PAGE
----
NGC 6500 in Hercules
July 2019 - Galaxy of the Month
Although the July skies are now starting to darken after the summer solstice at my latitude of 52N we don’t really get and truly dark skies until mid-August, as such and deep sky object chosen for observation this month must be by necessity rather bright.
Accordingly I have chosen the galaxy pair NGC6500/6501 in Hercules as this month’s challenge. The pair were first discovered by William Herschel in 1799, although they were independently rediscovered by Stephan in 1880.
The galaxies almost certainly form a physical pair. Both are spirals, although NGC 6501 maybe a lenticular, and NGC 6500 shows some distortion of its spiral arms that suggests a tidal interaction.
NGC 6500 is classified as a LINER i.e. it shows emission lines in its spectrum. Sometimes these are from an AGN or some form of starburst. Observations seem to show that NGC 6500 seems to have a bipolar outflow coming out of it, although this is suggested to be more like to be a starburst wind, like that of M82, rather than a wind from a black hole. Observations in the UV suggest that they may be coming from an obscured population of WR stars which would back up the starburst theory.
NGC 6500 along with NGC 6501 and NGC 6467 are included in LGG 414 along with 3 UGC galaxies making a small group of 6 galaxies. The group is probably at a distance of 140 million light-years which would make NGC 6500 about 90,000 light-years across and NGC 6501 about 85,000 light-years across, so very similar sizes and not far short of the size of the Milky Way. However there appear to be some disagreements as to its distance with some sources placing it around 200 million light-years away.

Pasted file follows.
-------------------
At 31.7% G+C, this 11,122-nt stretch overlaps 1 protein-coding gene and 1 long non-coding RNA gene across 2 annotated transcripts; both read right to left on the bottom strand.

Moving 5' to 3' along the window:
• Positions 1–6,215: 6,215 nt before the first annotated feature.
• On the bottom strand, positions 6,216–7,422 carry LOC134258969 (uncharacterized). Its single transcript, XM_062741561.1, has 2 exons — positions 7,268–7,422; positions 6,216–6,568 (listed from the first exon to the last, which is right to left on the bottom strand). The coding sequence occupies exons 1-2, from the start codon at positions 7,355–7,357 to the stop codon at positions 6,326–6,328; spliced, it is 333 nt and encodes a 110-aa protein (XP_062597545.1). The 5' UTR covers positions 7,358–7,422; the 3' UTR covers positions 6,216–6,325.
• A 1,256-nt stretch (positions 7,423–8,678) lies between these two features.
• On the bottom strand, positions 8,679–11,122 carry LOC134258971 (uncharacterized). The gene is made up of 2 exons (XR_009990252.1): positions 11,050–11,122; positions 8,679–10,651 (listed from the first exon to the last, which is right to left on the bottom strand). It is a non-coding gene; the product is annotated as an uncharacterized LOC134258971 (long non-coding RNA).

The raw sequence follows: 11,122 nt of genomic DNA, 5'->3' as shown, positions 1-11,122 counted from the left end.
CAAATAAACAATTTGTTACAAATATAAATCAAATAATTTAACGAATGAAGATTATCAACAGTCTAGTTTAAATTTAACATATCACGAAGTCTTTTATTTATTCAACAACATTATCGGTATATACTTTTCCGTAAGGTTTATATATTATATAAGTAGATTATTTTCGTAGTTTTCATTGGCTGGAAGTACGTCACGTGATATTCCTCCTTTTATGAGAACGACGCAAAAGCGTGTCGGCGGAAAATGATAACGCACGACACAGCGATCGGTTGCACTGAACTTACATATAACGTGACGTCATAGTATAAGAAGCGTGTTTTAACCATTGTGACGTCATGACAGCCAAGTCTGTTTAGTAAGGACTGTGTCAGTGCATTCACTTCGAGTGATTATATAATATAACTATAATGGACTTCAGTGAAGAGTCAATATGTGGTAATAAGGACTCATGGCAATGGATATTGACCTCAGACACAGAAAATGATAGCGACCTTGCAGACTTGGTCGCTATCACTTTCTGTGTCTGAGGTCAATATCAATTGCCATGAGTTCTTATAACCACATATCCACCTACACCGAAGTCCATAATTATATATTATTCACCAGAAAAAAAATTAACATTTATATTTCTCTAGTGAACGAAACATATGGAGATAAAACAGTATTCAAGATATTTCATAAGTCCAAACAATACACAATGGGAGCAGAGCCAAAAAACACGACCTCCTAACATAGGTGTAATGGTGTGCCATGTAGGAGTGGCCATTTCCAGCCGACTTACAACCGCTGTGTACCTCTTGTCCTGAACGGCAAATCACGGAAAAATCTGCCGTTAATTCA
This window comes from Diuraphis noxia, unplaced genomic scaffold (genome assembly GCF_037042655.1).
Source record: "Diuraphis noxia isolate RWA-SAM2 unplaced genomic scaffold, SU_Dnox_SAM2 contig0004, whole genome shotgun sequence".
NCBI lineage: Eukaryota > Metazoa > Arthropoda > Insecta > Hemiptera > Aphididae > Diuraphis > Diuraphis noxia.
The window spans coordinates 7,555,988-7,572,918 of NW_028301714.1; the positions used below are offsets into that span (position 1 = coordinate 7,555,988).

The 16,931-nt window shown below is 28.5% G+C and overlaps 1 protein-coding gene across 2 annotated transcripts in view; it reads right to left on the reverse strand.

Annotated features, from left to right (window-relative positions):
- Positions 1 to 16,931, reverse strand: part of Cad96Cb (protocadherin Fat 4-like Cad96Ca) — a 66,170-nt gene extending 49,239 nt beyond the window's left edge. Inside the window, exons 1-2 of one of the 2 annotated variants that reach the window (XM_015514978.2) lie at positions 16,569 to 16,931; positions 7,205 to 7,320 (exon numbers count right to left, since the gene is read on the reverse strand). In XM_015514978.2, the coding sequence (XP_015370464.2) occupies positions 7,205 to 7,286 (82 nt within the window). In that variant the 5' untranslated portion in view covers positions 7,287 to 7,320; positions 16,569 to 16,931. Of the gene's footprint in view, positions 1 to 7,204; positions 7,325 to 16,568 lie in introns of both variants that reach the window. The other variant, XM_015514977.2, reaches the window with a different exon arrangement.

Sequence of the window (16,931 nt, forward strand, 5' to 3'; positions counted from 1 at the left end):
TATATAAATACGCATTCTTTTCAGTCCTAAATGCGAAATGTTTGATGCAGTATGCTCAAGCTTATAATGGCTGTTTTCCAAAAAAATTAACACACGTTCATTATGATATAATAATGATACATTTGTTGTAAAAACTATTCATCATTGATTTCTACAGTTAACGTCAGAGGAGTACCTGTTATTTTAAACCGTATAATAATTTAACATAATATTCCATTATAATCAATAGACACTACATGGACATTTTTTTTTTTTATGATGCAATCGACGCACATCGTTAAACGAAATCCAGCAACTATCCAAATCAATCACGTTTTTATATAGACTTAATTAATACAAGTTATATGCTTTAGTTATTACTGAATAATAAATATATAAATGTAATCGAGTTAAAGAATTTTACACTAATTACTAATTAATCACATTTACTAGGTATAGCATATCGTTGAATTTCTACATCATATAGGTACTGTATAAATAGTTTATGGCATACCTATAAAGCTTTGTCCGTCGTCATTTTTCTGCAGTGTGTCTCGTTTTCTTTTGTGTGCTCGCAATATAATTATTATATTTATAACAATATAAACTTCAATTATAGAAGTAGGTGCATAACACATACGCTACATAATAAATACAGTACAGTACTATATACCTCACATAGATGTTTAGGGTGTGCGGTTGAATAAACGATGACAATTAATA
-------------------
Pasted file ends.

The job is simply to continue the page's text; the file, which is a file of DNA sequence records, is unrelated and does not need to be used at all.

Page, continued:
There are numerous much fainter galaxies in the field, although interestingly one of the brighter ones does not seem to appear in the catalogues, probably because it is in the glare of STF 2245, although Howard Banich does draw it in his Object of the Week post at DeepSkyForum and suggests it is about 16th magnitude. He was using a 28” reflector though.
The pair does not make it into either Luginbuhl and Skiff (L&S) or the Night Sky Observer's Guide (NSOG) which is perhaps rather surprising as there are reports of the pair being seen with a 22cm telescope from UK skies.
Nearby in the same medium power field are two much fainter elliptical galaxies NGC 6490 and 6495, both discovered by Marth in 1864 with Lassell’s 48” reflector in Malta. These are much further away and not associated with the NGC 6500 grouping. These will be challenges for telescopes in the 45-50cm telescope class I would think.
Also in the field is the coloured double star STF 2245 for those amongst our members who enjoy all forms of deep sky objects.
As an aside I must apologise for the quality of the Megastar chart. Unfortunately, Megastar has stopped being able to download DSS images due to changes in the URL and it is unclear if this will be fixed so I may have to move to another charting program going forward.
Owen Brazell - Galaxy Section Director